Facebook has announced in a blog post that it is running a test in Canada this week that “removes the total number of likes on photos and video views” on Instagram. This comes hot on the heels of Twitter’s prototype app launch in March, named Twttr, which does not display the number of likes, retweets and replies upfront, and hides them behind a click.
With these developments, using likes as a measure of engagement or popularity is about to change for brands, and even users themselves. The company explained in the post, “We are testing this because we want your followers to focus on the photos and videos you share, not how many likes they get.”
But director of KRDS Preetham Venkky said currently engagement values such as hearts or likes have already stopped having correlation to brand metrics such as awareness, recognition and share of voice. “On social media, some features have declining usage over time. We now use likes, comments and shares increasingly lesser as the years passed,” he said, adding:
The declining usage of features, when it drops below a threshold value becomes non-correlational to brand KPIs.
As such, the trend of steering away from “vanity” metrics should be encouraged rather than feared. Venkky said that deprecating non-correlational KPIs of likes will lead marketers to focus on more correlational KPIs such as awareness and reach.
Also approving the move is managing director of Reprise, Stanley Clement who underscored that the reduced attention on vanity metrics can help to bridge the disconnect on social media and reality. He said, “The generation right now is one that is vanity based, and what we see on social media versus reality is often worlds apart. I view this as an extremely good move as it helps us move away from vanity metrics that can often be deceiving.”
From Instagram’s perspective, the shift away from likes is also seen as a step in the right direction for the social media platform to build the right image for itself. With the days where Instagram could hide behind big brother Facebook “long gone” CEO of Ydigital Asia Peter Haarmark said that the media and users at large are expecting Instagram, with its mass cultural impact, to be socially responsible.
“There’s been criticism around young people feeling left out if their photos didn’t get likes, and studies citing that the same triggers in the brains are activated when eating chocolate and when a photo collects a large amount of likes,” he added.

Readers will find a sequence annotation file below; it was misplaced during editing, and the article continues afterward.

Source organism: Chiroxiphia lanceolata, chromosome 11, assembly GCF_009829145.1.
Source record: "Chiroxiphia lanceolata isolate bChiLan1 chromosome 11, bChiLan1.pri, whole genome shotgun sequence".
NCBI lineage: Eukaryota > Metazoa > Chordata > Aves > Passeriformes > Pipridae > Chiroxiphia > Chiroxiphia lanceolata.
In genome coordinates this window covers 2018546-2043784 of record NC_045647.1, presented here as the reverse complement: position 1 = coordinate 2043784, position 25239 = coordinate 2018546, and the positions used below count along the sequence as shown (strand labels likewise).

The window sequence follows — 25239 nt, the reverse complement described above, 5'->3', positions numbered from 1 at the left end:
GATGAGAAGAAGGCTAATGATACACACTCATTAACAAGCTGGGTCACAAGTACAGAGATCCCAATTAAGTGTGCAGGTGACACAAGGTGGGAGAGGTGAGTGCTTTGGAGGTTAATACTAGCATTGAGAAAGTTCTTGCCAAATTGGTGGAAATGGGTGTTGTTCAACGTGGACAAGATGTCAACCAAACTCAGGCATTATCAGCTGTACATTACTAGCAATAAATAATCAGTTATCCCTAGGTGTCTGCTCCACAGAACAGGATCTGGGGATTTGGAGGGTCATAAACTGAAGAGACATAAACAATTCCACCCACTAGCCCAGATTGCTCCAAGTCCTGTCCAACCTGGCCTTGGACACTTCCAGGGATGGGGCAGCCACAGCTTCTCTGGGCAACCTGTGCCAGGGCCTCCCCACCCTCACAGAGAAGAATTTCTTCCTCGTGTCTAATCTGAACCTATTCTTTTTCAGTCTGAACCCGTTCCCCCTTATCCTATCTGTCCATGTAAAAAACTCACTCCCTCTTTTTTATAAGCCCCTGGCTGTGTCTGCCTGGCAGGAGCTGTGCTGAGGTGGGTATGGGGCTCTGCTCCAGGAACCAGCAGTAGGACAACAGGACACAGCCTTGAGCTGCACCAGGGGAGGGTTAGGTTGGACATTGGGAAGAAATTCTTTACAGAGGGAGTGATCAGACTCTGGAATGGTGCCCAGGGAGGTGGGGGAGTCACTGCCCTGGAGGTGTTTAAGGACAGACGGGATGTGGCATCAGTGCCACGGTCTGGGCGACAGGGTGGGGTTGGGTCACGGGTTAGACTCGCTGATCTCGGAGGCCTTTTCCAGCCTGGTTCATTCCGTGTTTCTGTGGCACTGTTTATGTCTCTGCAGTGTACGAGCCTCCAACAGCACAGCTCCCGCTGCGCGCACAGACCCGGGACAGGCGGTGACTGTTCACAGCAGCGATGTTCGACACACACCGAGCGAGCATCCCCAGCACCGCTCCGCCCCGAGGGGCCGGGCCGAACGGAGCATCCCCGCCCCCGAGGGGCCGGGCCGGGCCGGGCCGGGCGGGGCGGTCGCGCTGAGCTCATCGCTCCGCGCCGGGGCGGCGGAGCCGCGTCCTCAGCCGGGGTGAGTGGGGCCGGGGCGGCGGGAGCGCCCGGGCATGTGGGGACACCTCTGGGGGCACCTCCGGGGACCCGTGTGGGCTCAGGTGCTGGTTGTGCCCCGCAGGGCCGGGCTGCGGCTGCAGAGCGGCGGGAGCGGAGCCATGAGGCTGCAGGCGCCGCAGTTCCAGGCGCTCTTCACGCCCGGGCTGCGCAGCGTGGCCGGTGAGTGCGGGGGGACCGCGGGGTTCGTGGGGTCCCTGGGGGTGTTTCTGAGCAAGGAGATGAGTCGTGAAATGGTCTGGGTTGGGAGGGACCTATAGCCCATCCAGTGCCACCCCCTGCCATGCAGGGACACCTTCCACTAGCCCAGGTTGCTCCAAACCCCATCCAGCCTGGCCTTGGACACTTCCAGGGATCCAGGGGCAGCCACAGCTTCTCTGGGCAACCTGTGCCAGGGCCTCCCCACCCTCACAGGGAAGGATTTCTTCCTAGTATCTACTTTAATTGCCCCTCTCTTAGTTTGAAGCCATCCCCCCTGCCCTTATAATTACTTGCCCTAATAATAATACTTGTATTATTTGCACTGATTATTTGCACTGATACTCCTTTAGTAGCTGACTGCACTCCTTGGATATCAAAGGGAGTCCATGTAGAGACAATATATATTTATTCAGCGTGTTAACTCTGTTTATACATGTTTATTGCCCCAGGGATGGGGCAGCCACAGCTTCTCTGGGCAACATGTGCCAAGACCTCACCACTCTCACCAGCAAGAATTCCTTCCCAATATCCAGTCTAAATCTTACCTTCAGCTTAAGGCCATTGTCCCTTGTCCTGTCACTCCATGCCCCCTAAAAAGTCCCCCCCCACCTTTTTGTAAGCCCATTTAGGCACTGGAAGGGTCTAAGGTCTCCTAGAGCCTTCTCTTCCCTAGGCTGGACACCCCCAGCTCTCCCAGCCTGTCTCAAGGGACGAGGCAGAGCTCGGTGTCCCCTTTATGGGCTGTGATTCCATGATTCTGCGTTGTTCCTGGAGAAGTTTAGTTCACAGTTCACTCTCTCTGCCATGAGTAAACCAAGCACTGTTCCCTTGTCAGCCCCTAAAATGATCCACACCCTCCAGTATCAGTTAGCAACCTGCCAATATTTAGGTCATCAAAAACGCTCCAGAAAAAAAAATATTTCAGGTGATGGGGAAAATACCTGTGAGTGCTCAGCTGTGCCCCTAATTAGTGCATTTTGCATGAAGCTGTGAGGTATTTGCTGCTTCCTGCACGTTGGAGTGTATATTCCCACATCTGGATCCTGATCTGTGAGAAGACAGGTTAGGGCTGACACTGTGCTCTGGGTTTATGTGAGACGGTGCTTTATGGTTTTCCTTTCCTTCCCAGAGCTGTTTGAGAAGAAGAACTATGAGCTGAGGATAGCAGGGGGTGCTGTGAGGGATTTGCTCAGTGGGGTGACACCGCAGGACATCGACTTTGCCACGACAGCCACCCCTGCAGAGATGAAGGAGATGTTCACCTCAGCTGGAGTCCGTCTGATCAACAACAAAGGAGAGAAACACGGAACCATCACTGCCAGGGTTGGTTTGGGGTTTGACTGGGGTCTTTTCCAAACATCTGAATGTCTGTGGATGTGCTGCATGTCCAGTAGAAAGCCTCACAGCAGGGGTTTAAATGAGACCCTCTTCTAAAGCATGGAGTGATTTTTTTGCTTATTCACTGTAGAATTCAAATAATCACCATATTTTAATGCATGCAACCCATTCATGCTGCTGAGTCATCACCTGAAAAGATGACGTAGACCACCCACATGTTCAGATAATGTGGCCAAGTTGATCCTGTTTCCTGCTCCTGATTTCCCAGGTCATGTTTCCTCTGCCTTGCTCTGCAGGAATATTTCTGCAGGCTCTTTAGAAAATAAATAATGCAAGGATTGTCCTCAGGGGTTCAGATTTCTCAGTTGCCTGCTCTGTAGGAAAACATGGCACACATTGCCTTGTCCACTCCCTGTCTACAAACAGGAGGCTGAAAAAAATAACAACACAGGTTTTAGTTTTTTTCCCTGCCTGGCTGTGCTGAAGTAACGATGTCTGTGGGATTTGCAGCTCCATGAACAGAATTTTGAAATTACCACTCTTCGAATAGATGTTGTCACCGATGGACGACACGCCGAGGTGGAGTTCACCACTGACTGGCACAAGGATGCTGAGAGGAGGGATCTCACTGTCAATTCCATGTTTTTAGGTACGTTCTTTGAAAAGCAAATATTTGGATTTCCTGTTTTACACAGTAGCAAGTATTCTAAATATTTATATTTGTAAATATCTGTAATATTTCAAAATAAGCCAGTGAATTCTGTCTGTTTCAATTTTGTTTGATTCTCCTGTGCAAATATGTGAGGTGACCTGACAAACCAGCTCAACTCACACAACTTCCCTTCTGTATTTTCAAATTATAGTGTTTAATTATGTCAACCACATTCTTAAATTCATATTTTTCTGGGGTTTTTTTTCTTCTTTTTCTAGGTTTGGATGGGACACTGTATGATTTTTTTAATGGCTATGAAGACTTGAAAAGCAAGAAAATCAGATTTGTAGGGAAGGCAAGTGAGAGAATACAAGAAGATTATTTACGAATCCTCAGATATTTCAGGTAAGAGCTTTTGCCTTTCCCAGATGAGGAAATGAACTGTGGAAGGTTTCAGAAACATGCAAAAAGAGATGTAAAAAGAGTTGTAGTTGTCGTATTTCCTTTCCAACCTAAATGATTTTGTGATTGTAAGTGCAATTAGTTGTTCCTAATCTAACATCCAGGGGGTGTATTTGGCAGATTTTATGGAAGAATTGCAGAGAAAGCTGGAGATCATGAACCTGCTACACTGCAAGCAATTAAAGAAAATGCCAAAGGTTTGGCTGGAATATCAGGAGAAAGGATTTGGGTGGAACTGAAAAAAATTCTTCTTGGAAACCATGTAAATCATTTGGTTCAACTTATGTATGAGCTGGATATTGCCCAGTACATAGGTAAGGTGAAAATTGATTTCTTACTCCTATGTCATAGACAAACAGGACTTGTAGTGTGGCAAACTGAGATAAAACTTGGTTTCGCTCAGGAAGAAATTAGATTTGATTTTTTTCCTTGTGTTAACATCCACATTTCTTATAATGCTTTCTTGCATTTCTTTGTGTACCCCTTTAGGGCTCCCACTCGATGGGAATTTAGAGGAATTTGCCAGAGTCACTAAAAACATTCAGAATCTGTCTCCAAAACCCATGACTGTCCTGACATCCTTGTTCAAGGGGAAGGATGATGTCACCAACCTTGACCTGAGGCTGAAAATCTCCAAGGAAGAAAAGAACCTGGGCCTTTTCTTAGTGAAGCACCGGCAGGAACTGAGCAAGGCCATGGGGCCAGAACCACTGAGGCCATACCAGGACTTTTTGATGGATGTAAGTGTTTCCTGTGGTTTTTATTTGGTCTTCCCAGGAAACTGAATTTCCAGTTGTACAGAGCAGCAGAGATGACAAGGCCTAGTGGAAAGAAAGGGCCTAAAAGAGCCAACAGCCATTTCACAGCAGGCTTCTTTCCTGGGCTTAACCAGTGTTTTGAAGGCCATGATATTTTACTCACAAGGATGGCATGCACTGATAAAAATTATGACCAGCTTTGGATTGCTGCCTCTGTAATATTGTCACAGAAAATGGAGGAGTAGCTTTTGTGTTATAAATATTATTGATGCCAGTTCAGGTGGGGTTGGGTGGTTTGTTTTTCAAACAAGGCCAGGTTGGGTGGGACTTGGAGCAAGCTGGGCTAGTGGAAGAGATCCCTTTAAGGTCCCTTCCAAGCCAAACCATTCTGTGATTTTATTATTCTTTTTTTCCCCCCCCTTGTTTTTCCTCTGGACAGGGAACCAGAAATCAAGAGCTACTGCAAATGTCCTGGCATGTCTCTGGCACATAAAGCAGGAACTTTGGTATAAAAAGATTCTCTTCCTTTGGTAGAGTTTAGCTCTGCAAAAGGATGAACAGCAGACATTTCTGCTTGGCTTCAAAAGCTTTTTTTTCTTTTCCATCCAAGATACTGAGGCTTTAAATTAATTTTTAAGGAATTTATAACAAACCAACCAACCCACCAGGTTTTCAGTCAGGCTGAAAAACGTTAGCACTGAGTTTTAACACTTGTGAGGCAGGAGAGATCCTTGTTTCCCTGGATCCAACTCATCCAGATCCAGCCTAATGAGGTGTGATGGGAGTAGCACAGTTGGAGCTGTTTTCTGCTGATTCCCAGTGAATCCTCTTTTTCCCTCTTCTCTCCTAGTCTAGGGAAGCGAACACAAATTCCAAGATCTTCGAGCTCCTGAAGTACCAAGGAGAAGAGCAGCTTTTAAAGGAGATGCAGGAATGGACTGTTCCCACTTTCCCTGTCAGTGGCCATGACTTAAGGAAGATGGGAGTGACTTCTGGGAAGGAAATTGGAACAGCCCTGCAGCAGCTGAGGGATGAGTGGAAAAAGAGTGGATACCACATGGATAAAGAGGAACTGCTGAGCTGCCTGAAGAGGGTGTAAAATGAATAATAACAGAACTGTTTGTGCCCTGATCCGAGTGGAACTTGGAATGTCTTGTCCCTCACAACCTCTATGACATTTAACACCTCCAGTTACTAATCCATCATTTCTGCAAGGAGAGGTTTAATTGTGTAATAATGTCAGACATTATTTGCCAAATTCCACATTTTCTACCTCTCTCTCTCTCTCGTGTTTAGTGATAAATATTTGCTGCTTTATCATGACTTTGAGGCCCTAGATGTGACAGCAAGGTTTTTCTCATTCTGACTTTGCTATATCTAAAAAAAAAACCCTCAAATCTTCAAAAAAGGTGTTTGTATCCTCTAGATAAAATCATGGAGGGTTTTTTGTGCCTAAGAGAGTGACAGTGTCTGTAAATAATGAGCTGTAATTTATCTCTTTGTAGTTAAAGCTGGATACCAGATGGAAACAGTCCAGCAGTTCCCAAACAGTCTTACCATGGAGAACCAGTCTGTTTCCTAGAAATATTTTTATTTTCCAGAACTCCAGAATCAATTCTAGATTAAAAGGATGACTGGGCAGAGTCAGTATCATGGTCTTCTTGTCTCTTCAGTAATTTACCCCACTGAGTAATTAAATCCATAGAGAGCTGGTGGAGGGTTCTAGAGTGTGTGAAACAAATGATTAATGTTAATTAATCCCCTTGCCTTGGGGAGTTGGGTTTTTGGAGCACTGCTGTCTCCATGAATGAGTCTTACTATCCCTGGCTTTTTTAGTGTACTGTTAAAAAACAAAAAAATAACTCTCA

Instagram takes this seriously and doesn’t want to be labelled as a platform where young people measure their self-worth based on how many people double tap their photo.
Additionally, Haarmark said that he is in favour of Instagram’s increased focus on quality content.
Impact on influencer marketing
But no change is without challenge. Reprise’s Clement said that with the shift, businesses will now clearly need to think harder about what they’re trying to achieve with the content they push out, and see how it translates to measurable results for the brand. Influencers and agencies will be challenged to push the boundaries for clients in creative ways.
This will definitely affect influencers, as it will no longer just be about the influencers’ likability, but about the brand affinity that they elicit, and the talkability that they influence. The push to drive messaging will need to be a lot stronger, as will the call to action on any given post, he explained.
Venkky from KRDS added professional influencers would not need to worry about the deprecation since they will still have access to the data at their back end. But the move will no doubt ensure a reduction in bot, fake engagement and bought numbers.
While it is still unseen how the changes will impact on advertising performance, Ydigital’s Haarmark predicts spending on Instagram to be affected if brands see a drop in results but cautioned against knee-jerk reactions.
“My advice to brands would be to follow the development closely. For most brands it’s relatively easy to change spending to other platforms, but brands who’s sales rely heavily on Instagram influencers should work on a crisis management plan in parallel,” he said.
Influencers too, will be facing challenges if the function is removed without any “substitute” as their remuneration is tightly linked to post engagement. However, Haarmark is also mindful that Instagram does not implement all the tests it implements.
The like count does present an opportunity for feedback and allow users to rate content in a way, according to Ruhana Da Silva, managing director of Lemonade, the social hub for Dentsu’s Consider iProspect.
If opportunity for feedback is cut back, content creators may feel they are publishing without their fanbases’ take and this may “dis-incentivise” creators. However, Silva suggested that influencers can place more focus on comments instead to encourage more interactions. On the users front, she does not foresee much criticism.
If followers really, really like a piece of content, they’ll engage with it authentically rather than having their initial opinion influenced by what the crowd appears to think about something.
Users can also look forward to “more thumb-stopping content” as key opinion leaders are pressured to improve their quality and competitiveness of content, said 16TWO agency director Jules Nadan. Without the like count to ride on their popularity, influencers will have to work for visibility.
Adding on, she said she does not see why brands will be deterred from engaging with influencers as a result as likes as traditionally not a “measurable metric”. This move will force brands to look beyond the likes and followers that an influencer has, and instead focus on more business-driven metrics, such as impressions or click-throughs, she said.
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